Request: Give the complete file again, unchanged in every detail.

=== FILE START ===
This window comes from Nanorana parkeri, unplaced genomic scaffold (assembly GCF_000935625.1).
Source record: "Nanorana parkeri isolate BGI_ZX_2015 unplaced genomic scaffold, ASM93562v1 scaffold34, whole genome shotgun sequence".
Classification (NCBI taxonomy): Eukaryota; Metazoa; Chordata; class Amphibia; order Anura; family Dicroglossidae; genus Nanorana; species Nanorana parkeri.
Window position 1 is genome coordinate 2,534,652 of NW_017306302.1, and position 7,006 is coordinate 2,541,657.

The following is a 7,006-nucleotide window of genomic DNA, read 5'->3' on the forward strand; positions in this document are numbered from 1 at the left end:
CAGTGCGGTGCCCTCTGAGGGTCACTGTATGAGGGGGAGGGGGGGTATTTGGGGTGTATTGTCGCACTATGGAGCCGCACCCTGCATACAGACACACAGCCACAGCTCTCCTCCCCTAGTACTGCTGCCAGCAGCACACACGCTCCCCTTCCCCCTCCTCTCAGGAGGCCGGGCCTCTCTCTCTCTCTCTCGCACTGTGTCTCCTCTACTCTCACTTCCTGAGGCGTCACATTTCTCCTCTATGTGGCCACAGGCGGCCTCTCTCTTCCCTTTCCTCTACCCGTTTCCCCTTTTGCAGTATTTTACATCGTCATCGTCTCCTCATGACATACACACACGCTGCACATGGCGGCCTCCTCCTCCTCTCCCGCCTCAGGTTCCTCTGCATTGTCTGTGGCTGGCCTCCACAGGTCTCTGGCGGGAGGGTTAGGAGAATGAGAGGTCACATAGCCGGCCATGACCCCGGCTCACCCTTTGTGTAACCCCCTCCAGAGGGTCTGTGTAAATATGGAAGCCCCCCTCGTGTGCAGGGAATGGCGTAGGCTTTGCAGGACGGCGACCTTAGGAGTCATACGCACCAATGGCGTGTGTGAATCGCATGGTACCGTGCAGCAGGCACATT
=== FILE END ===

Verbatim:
This window comes from Nanorana parkeri, unplaced genomic scaffold (assembly GCF_000935625.1).
Source record: "Nanorana parkeri isolate BGI_ZX_2015 unplaced genomic scaffold, ASM93562v1 scaffold34, whole genome shotgun sequence".
Classification (NCBI taxonomy): Eukaryota; Metazoa; Chordata; class Amphibia; order Anura; family Dicroglossidae; genus Nanorana; species Nanorana parkeri.
Window position 1 is genome coordinate 2,534,652 of NW_017306302.1, and position 7,006 is coordinate 2,541,657.

The following is a 7,006-nucleotide window of genomic DNA, read 5'->3' on the forward strand; positions in this document are numbered from 1 at the left end:
CAGTGCGGTGCCCTCTGAGGGTCACTGTATGAGGGGGAGGGGGGGTATTTGGGGTGTATTGTCGCACTATGGAGCCGCACCCTGCATACAGACACACAGCCACAGCTCTCCTCCCCTAGTACTGCTGCCAGCAGCACACACGCTCCCCTTCCCCCTCCTCTCAGGAGGCCGGGCCTCTCTCTCTCTCTCTCGCACTGTGTCTCCTCTACTCTCACTTCCTGAGGCGTCACATTTCTCCTCTATGTGGCCACAGGCGGCCTCTCTCTTCCCTTTCCTCTACCCGTTTCCCCTTTTGCAGTATTTTACATCGTCATCGTCTCCTCATGACATACACACACGCTGCACATGGCGGCCTCCTCCTCCTCTCCCGCCTCAGGTTCCTCTGCATTGTCTGTGGCTGGCCTCCACAGGTCTCTGGCGGGAGGGTTAGGAGAATGAGAGGTCACATAGCCGGCCATGACCCCGGCTCACCCTTTGTGTAACCCCCTCCAGAGGGTCTGTGTAAATATGGAAGCCCCCCTCGTGTGCAGGGAATGGCGTAGGCTTTGCAGGACGGCGACCTTAGGAGTCATACGCACCAATGGCGTGTGTGAATCGCATGGTACCGTGCAGCAGGCACATT